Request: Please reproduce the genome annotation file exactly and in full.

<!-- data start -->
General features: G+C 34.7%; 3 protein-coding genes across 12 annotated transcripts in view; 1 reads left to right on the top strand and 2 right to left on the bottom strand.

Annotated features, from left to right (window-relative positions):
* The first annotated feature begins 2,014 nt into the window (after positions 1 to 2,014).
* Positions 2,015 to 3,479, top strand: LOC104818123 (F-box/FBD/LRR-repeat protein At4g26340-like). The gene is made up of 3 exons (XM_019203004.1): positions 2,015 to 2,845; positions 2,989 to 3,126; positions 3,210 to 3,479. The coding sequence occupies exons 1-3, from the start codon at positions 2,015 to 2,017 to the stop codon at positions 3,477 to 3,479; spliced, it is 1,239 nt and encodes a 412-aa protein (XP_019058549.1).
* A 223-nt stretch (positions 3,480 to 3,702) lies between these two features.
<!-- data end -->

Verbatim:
General features: G+C 34.7%; 3 protein-coding genes across 12 annotated transcripts in view; 1 reads left to right on the top strand and 2 right to left on the bottom strand.

Annotated features, from left to right (window-relative positions):
* The first annotated feature begins 2,014 nt into the window (after positions 1 to 2,014).
* Positions 2,015 to 3,479, top strand: LOC104818123 (F-box/FBD/LRR-repeat protein At4g26340-like). The gene is made up of 3 exons (XM_019203004.1): positions 2,015 to 2,845; positions 2,989 to 3,126; positions 3,210 to 3,479. The coding sequence occupies exons 1-3, from the start codon at positions 2,015 to 2,017 to the stop codon at positions 3,477 to 3,479; spliced, it is 1,239 nt and encodes a 412-aa protein (XP_019058549.1).
* A 223-nt stretch (positions 3,480 to 3,702) lies between these two features.